Reinstalling: does all of C:\ get written over?

#1
When reinstalling Windows 7, does all of the system drive get erased/formatted in the process (I think so) or only the C:\Windows folder and subfolders (which would have been ideal)?

I forget since last time. Thank you.
 


helpifIcan

Fantastic Member
#2
It will redo the partition so you will not be able to access anything.
You could try doing an inplace install which you do from the desktop this leaves programs an data inplace, but as always make sure any critical data is backed up.
 


MikeHawthorne

Essential Member
Microsoft Community Contributor
#3
Hi

You can do a repair install of Windows 7.
It will replace the Windows directory but not erase the rest of the drive.

Repair Install - Windows 7 Help Forums

If you have service pack one installed and you're disk doesn't include it, then you will need to download an ISO file for the version of Windows you have, and make a bootable disk using an application like Imagburn.

The Official ImgBurn Website

Official download links for Windows 7 SP1 ISO (32-bit and 64-bit)

Mike
 


#4
It will redo the partition so you will not be able to access anything.
You could try doing an inplace install which you do from the desktop this leaves programs an data inplace, but as always make sure any critical data is backed up.
Hi

You can do a repair install of Windows 7.
It will replace the Windows directory but not erase the rest of the drive.

Repair Install - Windows 7 Help Forums

If you have service pack one installed and you're disk doesn't include it, then you will need to download an ISO file for the version of Windows you have, and make a bootable disk using an application like Imagburn.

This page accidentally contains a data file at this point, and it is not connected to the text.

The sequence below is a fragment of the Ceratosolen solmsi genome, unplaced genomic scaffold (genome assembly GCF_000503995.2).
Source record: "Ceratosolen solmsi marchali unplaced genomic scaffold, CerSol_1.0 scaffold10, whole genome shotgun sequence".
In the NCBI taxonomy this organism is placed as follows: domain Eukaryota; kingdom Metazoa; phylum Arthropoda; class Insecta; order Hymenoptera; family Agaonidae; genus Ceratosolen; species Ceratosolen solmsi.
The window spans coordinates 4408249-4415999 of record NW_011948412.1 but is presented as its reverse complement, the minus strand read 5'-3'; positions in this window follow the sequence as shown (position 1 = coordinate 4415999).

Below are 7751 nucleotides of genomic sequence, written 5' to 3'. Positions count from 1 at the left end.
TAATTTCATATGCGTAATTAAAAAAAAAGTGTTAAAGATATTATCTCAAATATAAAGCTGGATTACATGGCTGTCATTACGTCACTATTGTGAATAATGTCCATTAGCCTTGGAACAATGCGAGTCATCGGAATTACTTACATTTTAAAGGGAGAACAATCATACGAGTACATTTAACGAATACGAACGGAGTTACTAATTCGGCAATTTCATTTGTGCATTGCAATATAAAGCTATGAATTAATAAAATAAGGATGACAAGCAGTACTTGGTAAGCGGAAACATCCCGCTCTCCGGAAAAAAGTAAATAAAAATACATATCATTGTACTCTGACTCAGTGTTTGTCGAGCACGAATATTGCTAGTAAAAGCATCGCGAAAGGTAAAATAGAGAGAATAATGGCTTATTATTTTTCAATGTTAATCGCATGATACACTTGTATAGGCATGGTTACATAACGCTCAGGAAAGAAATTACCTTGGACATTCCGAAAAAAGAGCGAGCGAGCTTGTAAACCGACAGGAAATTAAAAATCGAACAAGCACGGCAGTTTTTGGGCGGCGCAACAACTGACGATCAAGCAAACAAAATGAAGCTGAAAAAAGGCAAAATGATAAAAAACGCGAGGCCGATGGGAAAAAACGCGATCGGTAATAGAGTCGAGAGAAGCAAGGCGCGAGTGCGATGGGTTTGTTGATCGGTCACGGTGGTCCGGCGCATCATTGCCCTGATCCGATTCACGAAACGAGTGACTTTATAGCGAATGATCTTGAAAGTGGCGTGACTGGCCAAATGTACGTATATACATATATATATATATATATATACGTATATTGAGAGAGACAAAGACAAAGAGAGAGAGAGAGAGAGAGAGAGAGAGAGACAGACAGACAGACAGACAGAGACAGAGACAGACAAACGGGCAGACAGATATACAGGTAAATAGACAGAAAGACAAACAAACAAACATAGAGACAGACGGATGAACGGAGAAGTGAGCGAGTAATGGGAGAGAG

The Official ImgBurn Website

Official download links for Windows 7 SP1 ISO (32-bit and 64-bit)

Mike
Thanks helpifIcan and Mike; I'll go the 'repair' route first - I've never done that before. Thanks also for the critical-data-backup- and SP 1 ISO reminders.

I do have SP 1 installed and it would mean no end of updating the first week(s) after repairing if I hadn't been reminded about the ISO d/l.

I swear by ImgBurn - and isn't it great how many nifty freeware utilities and applications like that there are?

There's that, there's CCleaner, Defraggler, Speccy, AVIDemux, Audacity, IcoFX...it goes on and on. All unobtrusive little programs with small 'footprints' that do a lot. :D
 


MikeHawthorne

Essential Member
Microsoft Community Contributor
#6
I've used both CCleaner and Defraggler for years.
I love Defraggler because it will let you defragment specific files in just a few minutes.

When I do a video file that is many gigabytes in size it really makes a noticeable difference if I defrag it before I edit or run it.
So I do this a lot and I defrag the files I'm working on every day.

Mike
 


#8
I've used both CCleaner and Defraggler for years.
I love Defraggler because it will let you defragment specific files in just a few minutes.

When I do a video file that is many gigabytes in size it really makes a noticeable difference if I defrag it before I edit or run it.
So I do this a lot and I defrag the files I'm working on every day.
Mike
"I've used both CCleaner and Defraggler for years." Me too (so old my first computer was a Sinclair Spectrum;) I do some video editing too but hadn't thought to defrag the files. I can imagine that it's a good idea especially after some heavy editing w. changing scene sequence and such.
These third-party, open source utilities generally are a lot more accommodating "...Defraggler because it will let you defragment specific files..." than their MS counterparts and do more with less or no fanfare, so to speak.
 


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